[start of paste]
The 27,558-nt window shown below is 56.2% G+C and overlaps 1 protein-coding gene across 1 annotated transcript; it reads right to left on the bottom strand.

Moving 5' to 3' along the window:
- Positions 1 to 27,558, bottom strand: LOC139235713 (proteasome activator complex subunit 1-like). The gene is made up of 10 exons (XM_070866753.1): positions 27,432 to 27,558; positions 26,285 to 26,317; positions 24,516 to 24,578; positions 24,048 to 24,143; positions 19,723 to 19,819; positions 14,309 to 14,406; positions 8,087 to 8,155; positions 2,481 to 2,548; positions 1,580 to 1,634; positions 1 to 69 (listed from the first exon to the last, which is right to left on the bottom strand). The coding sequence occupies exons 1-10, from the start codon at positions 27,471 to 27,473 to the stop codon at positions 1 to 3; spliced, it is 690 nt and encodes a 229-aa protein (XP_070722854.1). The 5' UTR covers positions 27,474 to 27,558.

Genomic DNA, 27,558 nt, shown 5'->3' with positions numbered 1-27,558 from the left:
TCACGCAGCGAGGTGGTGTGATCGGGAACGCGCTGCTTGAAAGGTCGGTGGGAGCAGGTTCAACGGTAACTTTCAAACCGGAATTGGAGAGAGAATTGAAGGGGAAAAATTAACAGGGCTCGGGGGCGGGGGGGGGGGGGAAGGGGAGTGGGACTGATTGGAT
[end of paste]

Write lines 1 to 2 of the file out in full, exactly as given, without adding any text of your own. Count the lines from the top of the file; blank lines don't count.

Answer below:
The 27,558-nt window shown below is 56.2% G+C and overlaps 1 protein-coding gene across 1 annotated transcript; it reads right to left on the bottom strand.

Moving 5' to 3' along the window: